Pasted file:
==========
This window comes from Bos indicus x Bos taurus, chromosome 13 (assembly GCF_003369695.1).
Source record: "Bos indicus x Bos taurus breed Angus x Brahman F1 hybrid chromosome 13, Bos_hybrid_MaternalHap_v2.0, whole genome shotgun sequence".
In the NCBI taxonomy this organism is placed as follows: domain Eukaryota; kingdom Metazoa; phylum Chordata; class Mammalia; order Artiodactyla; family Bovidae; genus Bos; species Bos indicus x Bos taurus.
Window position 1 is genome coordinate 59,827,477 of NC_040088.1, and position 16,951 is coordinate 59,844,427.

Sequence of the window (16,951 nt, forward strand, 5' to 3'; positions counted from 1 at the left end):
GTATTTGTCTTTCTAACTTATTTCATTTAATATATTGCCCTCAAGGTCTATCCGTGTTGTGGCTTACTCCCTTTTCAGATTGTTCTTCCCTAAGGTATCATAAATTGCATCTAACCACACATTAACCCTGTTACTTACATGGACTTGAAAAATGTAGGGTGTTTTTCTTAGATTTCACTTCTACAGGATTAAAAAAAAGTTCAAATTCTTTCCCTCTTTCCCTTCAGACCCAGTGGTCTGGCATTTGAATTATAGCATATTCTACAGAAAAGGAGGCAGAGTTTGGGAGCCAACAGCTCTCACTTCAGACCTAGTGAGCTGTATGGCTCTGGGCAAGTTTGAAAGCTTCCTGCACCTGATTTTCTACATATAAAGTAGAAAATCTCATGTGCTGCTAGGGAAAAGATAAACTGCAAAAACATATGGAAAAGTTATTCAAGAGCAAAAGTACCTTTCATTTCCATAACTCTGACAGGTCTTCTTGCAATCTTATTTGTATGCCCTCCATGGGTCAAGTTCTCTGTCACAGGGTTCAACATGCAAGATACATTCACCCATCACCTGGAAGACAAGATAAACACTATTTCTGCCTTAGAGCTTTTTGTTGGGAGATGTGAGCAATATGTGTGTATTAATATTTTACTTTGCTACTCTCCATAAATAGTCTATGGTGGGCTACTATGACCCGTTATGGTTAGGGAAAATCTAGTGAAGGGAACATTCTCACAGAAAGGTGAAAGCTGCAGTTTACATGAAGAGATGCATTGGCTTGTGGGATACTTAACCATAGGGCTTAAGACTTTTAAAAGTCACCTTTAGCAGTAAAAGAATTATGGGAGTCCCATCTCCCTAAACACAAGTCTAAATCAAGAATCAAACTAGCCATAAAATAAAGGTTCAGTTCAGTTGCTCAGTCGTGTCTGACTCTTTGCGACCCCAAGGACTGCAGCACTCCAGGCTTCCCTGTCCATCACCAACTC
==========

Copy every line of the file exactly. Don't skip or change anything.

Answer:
This window comes from Bos indicus x Bos taurus, chromosome 13 (assembly GCF_003369695.1).
Source record: "Bos indicus x Bos taurus breed Angus x Brahman F1 hybrid chromosome 13, Bos_hybrid_MaternalHap_v2.0, whole genome shotgun sequence".
In the NCBI taxonomy this organism is placed as follows: domain Eukaryota; kingdom Metazoa; phylum Chordata; class Mammalia; order Artiodactyla; family Bovidae; genus Bos; species Bos indicus x Bos taurus.
Window position 1 is genome coordinate 59,827,477 of NC_040088.1, and position 16,951 is coordinate 59,844,427.

Sequence of the window (16,951 nt, forward strand, 5' to 3'; positions counted from 1 at the left end):
GTATTTGTCTTTCTAACTTATTTCATTTAATATATTGCCCTCAAGGTCTATCCGTGTTGTGGCTTACTCCCTTTTCAGATTGTTCTTCCCTAAGGTATCATAAATTGCATCTAACCACACATTAACCCTGTTACTTACATGGACTTGAAAAATGTAGGGTGTTTTTCTTAGATTTCACTTCTACAGGATTAAAAAAAAGTTCAAATTCTTTCCCTCTTTCCCTTCAGACCCAGTGGTCTGGCATTTGAATTATAGCATATTCTACAGAAAAGGAGGCAGAGTTTGGGAGCCAACAGCTCTCACTTCAGACCTAGTGAGCTGTATGGCTCTGGGCAAGTTTGAAAGCTTCCTGCACCTGATTTTCTACATATAAAGTAGAAAATCTCATGTGCTGCTAGGGAAAAGATAAACTGCAAAAACATATGGAAAAGTTATTCAAGAGCAAAAGTACCTTTCATTTCCATAACTCTGACAGGTCTTCTTGCAATCTTATTTGTATGCCCTCCATGGGTCAAGTTCTCTGTCACAGGGTTCAACATGCAAGATACATTCACCCATCACCTGGAAGACAAGATAAACACTATTTCTGCCTTAGAGCTTTTTGTTGGGAGATGTGAGCAATATGTGTGTATTAATATTTTACTTTGCTACTCTCCATAAATAGTCTATGGTGGGCTACTATGACCCGTTATGGTTAGGGAAAATCTAGTGAAGGGAACATTCTCACAGAAAGGTGAAAGCTGCAGTTTACATGAAGAGATGCATTGGCTTGTGGGATACTTAACCATAGGGCTTAAGACTTTTAAAAGTCACCTTTAGCAGTAAAAGAATTATGGGAGTCCCATCTCCCTAAACACAAGTCTAAATCAAGAATCAAACTAGCCATAAAATAAAGGTTCAGTTCAGTTGCTCAGTCGTGTCTGACTCTTTGCGACCCCAAGGACTGCAGCACTCCAGGCTTCCCTGTCCATCACCAACTC